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The Raven King Review

 

The Raven King is the final book in Maggie Stiefvater’s Raven Cycle series. This series is best categorized as gothic fantasy and takes place in the magical town of Henrietta, Virginia. The characters include Blue, the only non-psychic in a family of psychics whose presence can amplify magical energies, Ronan, who can dream things into reality, Adam, the official magician for a magical forest, Noah, a ghost, and Gansey, the seemingly non-magical leader of this group of otherwise magical people.

The Raven King had a lot of mysteries to bring together and somehow have time to conclude every character’s story. I would say that Stiefvater successfully did that, and in a way that gave most fans what they wanted. Ronan and Adam got together, as did Blue and Gansey. Still, the ending of this book was rushed, and quite a few story lines were built up and brushed off at the end.

For example, the magical artifacts dealers coming into town to bid on a demon was built up to be a huge threat to Henrietta, and in the end had no actual impact on the storyline at all. The Gray Man killed one of the magical artifacts dealers to protect his newfound Henrietta family, recognizing it could start a war and he would have to leave, an issue that was never actually addressed. Neeve was brought back to life for convenience in the plot, only to be killed off again a couple of chapters later. Even Gansey’s death, which was led up to from the very first book, was predictably impermanent.

However, what was perhaps the biggest build up that reached an anticlimactic end, I actually really enjoyed. The search for the ancient King Glendower, who would awaken and grant his finders a wish, is what brought this group of friends together in the first place. It’s what introduced them to Cabeswater and set them on these magical adventures. Glendower, as it turned out, was just bones, dead for centuries. When they couldn’t wake him up, it was heartbreaking, but strangely appropriate. The group had never faced their villains with the help of an ancient King who could wish away their problems; they always did it by working together. This ending allowed each character to move on from the search and realize their own independence in the end.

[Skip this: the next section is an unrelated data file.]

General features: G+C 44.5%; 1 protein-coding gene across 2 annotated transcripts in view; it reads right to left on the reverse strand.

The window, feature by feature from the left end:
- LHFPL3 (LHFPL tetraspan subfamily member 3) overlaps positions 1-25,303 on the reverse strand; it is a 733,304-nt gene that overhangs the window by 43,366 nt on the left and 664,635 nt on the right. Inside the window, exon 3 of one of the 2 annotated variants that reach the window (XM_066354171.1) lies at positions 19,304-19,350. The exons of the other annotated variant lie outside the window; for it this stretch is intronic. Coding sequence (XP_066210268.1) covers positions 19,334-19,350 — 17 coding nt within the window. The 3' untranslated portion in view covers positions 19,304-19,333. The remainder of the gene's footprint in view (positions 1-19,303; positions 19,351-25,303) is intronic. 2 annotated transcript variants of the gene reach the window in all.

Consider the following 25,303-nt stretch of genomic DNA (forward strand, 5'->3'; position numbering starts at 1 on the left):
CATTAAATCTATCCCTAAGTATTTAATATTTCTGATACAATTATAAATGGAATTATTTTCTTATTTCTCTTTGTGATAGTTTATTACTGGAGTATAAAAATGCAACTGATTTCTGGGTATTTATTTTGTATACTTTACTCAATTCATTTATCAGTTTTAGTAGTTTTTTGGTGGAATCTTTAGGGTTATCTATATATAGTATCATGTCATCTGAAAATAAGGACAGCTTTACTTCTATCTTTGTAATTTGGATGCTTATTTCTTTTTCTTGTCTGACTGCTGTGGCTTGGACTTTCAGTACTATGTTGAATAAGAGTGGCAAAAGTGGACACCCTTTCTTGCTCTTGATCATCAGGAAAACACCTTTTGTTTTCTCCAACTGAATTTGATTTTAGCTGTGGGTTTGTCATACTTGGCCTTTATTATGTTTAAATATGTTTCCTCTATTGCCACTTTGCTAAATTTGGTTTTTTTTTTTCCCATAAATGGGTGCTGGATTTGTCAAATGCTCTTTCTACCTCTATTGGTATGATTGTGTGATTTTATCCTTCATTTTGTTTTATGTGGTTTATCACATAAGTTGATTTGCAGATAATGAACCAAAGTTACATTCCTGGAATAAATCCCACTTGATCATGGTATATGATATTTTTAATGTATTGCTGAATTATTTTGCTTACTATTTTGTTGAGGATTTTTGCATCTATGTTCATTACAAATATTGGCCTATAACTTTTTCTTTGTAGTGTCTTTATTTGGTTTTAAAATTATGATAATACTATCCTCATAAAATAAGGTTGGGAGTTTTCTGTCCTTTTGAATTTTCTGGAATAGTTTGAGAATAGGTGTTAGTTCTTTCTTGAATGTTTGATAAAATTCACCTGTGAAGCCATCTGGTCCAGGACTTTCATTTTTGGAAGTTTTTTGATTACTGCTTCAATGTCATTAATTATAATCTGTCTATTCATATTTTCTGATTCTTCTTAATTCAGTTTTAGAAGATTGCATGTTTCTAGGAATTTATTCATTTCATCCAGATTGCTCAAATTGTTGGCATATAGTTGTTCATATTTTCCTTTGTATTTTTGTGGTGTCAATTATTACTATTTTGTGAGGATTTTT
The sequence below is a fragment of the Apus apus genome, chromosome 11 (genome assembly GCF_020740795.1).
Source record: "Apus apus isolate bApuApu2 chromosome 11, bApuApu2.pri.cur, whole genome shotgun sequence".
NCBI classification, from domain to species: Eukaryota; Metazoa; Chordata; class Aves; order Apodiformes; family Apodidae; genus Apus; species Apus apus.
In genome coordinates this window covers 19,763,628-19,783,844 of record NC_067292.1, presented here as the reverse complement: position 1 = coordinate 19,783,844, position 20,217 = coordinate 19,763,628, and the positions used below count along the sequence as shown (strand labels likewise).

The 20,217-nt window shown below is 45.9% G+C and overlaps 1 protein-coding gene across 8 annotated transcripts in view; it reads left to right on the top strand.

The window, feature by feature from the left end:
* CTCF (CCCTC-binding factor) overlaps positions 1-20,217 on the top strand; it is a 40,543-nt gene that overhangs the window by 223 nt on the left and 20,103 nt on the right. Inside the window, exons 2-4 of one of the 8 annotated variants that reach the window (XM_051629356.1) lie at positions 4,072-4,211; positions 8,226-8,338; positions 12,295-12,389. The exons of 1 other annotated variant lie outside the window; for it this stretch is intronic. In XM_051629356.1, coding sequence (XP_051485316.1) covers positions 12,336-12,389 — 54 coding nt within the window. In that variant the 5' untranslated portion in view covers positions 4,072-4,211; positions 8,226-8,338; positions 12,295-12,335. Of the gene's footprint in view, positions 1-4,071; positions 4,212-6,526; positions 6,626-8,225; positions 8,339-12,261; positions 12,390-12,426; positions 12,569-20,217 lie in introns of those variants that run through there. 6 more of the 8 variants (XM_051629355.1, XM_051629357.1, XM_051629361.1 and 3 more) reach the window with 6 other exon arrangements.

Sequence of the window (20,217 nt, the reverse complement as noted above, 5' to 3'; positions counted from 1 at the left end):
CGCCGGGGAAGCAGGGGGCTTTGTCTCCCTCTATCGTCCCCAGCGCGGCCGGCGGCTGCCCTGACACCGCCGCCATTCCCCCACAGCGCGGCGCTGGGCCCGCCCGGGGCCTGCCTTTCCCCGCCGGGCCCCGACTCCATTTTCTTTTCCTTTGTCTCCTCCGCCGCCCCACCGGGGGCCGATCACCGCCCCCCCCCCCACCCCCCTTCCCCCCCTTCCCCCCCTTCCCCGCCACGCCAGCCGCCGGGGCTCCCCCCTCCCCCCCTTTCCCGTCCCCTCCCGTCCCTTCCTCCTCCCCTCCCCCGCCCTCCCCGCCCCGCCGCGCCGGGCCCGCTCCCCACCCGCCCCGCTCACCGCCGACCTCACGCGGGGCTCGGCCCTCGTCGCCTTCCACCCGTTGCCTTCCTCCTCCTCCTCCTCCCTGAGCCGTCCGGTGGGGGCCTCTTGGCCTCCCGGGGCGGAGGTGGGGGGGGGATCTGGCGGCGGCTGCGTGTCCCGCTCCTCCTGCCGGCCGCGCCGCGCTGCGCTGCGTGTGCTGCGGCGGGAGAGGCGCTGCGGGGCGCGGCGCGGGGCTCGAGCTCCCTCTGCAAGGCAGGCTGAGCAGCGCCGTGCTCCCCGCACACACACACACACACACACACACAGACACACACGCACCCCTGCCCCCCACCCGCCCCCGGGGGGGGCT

The most bittersweet moment was definitely seeing Noah’s deterioration throughout the book from the perspective of everyone else around him, and his eventual choice to leave this realm for good. It’ll be sad knowing that Noah will never be there to ruffle Blue’s hair again, and that the “smudgy one” left the Raven boys for good. But, it was also touching to find out that Noah’s final act was to go back in time (which he can do because he’s a ghost) and tell young Gansey about the search for Glendower, knowing that it would lead the five of them together.

As always with Maggie Stiefvater’s books, it’s her way with words that make them truly exceptional. Each character’s distinct voice is somehow, undeniably, perfect. Here are some of the best lines from the Raven King.

  • “Ronan could never remember what was legal to feed or shoot in Virginia.” (As a Virginia resident I can appreciate this).
  • Gansey to Ronan: “Parrish wants to know if you killed yourself dreaming just now please advise.”
  • “She hugged it. Him. Noah. She didn’t care if he wasn’t quite human anymore. She would keep calling whatever this was Noah for as long as it wanted to be called Noah.” (BLUE AND NOAH FEELS).
  • “’Blue! Your boys are out front, looking like they’re fixing to bury a body.’ Again? Blue thought.”
  • “Need was Adam’s baseline, his resting pulse. Love was a privilege. Adam was privileged; he did not want to give it up. He wanted to remember again and again how it felt.”
  • “Adam lived in an apartment located above the office of St. Agnes Catholic Church, a fortuitous combination that focused most of the objects of Ronan’s worship into one downtown block.” (PYNCH).
  • “But there was no way for [Ronan] to tell anyone else exactly how much he hated Aglionby Academy. Any unit of measurement would have to include both the volume and the weight of the hate. And it would also have to include a component of time.”
  • “’God,’ [Blue] said. Henry inclined his head in humble acknowledgment.” (Because Henry Cheng is one of the best additions to this book series, second after only the Gray Man).
  • “’To think you could have been dreaming the cure for cancer,’ Blue said. ‘Look, Sargent,’ Ronan retorted. ‘I was gonna dream you some eye cream last night since clearly modern medicine’s doing jack shit for you, but I nearly had my ass handed to me by a death snake from the fourth circle of dream hell, so you’re welcome.’ Blue looked appropriately touched. ‘Ah, thanks, man.’ ‘No problem, bro.’” (I will never get over Blue and Ronan’s relationship evolution).

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